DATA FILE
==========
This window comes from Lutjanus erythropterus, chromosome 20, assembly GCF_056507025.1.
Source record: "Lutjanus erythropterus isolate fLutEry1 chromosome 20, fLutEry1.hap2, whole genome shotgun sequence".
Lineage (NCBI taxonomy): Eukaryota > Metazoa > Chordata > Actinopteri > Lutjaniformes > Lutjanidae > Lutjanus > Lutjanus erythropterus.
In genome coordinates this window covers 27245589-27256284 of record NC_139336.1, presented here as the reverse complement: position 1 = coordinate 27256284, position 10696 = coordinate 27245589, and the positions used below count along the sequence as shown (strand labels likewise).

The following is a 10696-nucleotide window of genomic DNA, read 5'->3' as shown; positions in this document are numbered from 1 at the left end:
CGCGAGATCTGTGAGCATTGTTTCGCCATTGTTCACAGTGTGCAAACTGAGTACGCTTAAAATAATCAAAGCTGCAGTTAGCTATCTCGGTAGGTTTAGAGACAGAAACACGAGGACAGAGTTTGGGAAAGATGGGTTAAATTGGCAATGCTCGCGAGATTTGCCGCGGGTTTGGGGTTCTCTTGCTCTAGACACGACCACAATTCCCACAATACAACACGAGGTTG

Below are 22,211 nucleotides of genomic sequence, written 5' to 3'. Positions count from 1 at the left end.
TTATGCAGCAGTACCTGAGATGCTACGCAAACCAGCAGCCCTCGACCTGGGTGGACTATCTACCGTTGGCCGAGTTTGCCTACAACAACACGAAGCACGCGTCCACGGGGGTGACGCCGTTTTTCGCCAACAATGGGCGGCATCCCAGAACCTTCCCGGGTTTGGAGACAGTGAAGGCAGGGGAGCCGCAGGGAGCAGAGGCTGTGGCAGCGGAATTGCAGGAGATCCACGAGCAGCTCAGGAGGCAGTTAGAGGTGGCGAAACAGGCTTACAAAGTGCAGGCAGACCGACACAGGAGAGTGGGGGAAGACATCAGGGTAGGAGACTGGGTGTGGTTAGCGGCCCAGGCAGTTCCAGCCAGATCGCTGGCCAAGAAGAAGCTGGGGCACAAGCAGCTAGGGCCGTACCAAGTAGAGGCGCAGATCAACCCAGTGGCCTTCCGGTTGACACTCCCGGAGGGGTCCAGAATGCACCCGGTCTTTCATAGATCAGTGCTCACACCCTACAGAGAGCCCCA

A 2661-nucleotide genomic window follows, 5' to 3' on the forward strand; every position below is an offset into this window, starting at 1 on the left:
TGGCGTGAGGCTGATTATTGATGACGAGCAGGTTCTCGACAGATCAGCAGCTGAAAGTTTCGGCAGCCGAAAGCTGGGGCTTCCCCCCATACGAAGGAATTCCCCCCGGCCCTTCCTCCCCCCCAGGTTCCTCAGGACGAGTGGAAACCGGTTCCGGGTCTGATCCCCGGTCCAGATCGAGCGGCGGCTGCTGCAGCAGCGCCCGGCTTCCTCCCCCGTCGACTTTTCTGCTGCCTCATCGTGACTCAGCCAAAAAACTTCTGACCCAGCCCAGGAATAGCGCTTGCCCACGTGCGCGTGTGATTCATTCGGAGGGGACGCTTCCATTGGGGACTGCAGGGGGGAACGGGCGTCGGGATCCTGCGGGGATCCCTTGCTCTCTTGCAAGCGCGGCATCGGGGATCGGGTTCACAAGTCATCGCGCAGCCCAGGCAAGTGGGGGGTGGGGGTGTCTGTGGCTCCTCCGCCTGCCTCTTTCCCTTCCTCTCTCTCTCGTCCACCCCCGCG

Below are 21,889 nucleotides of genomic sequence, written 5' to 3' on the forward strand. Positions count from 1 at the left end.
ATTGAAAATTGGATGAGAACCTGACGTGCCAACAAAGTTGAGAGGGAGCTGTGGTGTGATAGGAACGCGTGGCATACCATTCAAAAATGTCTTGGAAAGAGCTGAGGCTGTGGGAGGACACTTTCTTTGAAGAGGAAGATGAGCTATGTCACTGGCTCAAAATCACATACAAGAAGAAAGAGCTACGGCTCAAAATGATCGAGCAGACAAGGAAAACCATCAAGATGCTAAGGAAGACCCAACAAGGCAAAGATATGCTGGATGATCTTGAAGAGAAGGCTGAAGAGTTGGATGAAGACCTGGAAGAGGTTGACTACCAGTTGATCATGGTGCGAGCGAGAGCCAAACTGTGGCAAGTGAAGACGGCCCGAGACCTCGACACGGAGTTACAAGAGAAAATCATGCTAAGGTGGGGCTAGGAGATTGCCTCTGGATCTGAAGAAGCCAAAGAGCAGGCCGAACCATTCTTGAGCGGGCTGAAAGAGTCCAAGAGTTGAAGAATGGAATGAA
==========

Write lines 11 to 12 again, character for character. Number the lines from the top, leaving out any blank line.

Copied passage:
Below are 21,889 nucleotides of genomic sequence, written 5' to 3' on the forward strand. Positions count from 1 at the left end.
ATTGAAAATTGGATGAGAACCTGACGTGCCAACAAAGTTGAGAGGGAGCTGTGGTGTGATAGGAACGCGTGGCATACCATTCAAAAATGTCTTGGAAAGAGCTGAGGCTGTGGGAGGACACTTTCTTTGAAGAGGAAGATGAGCTATGTCACTGGCTCAAAATCACATACAAGAAGAAAGAGCTACGGCTCAAAATGATCGAGCAGACAAGGAAAACCATCAAGATGCTAAGGAAGACCCAACAAGGCAAAGATATGCTGGATGATCTTGAAGAGAAGGCTGAAGAGTTGGATGAAGACCTGGAAGAGGTTGACTACCAGTTGATCATGGTGCGAGCGAGAGCCAAACTGTGGCAAGTGAAGACGGCCCGAGACCTCGACACGGAGTTACAAGAGAAAATCATGCTAAGGTGGGGCTAGGAGATTGCCTCTGGATCTGAAGAAGCCAAAGAGCAGGCCGAACCATTCTTGAGCGGGCTGAAAGAGTCCAAGAGTTGAAGAATGGAATGAA